Cotton’s album renders traditional music in uncanny colours with influences from her native north-east England.
Alison Cotton has long wuthered on the wilder fringes of folk music. She played the viola in folk-rock revivalists the Eighteenth Day of May (signed to Joe Boyd’s Hannibal label) and still performs in the Left Outsides, her duo with husband Mark Nicholas, casting traditional music’s spirits and sounds in uncanny colours. Her recent solo work has been even more eerie and filmic, a mood her latest album sustains, tightly lacing her voice and harmonium around influences from her native north-east England.
The album begins with an incantation in miniature: Murmurations Over the Moor. For 77 seconds, Cotton’s vocals are layered in unison, harmoniously, then discordantly, twisting and dissembling folk scales. The Last Wooden Ship, a long piece inspired by the lost shipyards of Sunderland, follows; later, 17th November 1962 recalls a forgotten fishing-boat disaster. In both, harmonium drones suggest dying foghorns, Cotton’s voice morphing into a solemn siren of the sea.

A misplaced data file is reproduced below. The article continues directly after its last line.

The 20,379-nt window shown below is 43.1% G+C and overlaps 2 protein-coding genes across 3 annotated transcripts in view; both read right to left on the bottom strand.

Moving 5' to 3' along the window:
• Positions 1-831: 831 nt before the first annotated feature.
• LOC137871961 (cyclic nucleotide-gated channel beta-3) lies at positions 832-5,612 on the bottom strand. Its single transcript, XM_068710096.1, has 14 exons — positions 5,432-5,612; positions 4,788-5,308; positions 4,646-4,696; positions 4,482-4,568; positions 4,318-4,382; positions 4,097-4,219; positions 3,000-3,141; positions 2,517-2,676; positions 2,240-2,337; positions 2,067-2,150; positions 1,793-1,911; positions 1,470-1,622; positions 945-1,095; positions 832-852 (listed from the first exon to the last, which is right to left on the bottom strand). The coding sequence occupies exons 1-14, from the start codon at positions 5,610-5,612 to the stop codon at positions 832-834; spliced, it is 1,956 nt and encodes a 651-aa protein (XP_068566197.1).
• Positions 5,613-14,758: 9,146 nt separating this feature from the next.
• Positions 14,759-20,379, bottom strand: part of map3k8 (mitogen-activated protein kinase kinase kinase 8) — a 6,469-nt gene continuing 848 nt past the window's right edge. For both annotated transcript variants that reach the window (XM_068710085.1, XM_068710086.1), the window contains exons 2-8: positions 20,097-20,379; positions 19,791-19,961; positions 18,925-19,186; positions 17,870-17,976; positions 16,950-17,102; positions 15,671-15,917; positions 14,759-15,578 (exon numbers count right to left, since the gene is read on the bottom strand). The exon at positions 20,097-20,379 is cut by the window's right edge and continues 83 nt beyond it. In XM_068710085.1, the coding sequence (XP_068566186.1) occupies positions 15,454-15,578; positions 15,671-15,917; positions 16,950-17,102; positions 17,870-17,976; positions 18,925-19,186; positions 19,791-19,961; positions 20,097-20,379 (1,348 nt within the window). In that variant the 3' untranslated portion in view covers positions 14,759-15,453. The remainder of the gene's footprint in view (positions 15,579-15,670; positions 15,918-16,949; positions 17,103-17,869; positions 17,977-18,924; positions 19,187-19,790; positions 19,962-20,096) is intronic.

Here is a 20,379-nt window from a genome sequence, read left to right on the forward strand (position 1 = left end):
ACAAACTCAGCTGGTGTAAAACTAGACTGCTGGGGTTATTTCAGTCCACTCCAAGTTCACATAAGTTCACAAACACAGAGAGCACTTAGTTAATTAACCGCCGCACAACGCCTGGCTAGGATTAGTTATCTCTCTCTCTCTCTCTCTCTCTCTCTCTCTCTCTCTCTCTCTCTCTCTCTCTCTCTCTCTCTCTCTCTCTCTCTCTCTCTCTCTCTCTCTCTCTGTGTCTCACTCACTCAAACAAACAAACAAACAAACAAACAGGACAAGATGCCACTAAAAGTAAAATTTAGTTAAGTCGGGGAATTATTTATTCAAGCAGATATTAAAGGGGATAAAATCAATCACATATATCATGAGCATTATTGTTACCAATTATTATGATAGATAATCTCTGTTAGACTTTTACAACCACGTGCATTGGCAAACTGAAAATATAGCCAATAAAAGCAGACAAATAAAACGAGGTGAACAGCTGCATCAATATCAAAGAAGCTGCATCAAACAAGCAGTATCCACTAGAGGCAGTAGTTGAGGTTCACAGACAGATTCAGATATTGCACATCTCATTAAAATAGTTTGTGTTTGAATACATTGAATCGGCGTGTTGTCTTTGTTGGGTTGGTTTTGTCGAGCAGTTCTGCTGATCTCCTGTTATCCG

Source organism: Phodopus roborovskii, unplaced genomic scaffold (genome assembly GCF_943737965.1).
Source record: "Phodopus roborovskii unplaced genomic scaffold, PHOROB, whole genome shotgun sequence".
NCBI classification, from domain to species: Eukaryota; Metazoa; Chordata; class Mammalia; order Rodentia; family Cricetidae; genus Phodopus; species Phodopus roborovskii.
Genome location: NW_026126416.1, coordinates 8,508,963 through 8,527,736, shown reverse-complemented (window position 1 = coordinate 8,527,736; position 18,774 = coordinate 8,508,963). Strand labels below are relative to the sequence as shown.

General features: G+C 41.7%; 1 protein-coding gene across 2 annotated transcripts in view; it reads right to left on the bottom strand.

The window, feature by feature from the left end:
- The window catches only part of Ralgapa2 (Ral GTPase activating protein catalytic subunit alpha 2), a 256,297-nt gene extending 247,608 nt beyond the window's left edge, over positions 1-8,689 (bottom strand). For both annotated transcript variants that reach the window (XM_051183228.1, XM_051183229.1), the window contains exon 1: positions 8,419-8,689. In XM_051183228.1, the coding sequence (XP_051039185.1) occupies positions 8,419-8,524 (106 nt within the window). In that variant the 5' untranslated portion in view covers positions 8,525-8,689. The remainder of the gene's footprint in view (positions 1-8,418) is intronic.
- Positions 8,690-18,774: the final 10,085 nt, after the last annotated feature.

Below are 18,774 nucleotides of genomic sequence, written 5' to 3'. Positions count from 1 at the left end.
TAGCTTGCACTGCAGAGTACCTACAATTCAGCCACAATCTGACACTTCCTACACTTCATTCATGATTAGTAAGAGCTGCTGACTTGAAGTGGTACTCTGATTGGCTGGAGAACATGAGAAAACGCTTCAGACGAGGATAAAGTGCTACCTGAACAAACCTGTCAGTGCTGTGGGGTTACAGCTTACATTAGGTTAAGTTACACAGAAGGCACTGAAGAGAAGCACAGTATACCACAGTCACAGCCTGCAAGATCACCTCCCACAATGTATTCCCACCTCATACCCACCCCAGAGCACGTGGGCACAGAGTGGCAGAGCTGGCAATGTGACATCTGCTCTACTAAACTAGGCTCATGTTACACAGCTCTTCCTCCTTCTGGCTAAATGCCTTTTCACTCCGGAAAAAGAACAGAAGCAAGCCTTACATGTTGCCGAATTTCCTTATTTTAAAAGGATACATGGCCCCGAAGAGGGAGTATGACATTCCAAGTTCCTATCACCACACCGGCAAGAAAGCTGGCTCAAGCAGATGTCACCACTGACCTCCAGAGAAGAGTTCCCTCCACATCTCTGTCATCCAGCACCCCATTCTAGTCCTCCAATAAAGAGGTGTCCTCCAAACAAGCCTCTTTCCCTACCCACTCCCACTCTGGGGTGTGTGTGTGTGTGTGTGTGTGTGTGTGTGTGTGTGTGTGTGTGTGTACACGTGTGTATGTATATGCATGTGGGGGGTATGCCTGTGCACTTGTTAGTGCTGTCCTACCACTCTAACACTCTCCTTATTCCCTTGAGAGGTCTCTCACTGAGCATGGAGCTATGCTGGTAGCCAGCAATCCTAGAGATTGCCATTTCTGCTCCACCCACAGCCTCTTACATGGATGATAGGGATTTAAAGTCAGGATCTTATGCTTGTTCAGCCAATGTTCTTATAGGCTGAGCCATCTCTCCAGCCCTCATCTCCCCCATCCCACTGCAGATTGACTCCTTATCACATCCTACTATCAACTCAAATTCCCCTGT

That Tunnel Underground Seemed Neverending, inspired by old mining cultures, twists the metallic sound of viola strings into industrial echoes, then Violet May arrives like a lost Roud ballad, full of stark, slight lyrics about departing mothers and longed-for reunions that never come. It holds a deep sense of long-suffered, almost resilient loneliness.
Cotton claims Nico as an influence – and the icy textures of The Marble Index certainly lurk around her work – but strong, too, is her connection with the work of American musician Dorothy Carter, founder of the Mediaeval Baebes, whose work meshed medieval, traditional and experimental textures. Cotton may expand folk’s raw emotions into more avant garde territories, but they still feel possessed by a blood-red muscle memory that goes back centuries.
See the piece here: The Guardian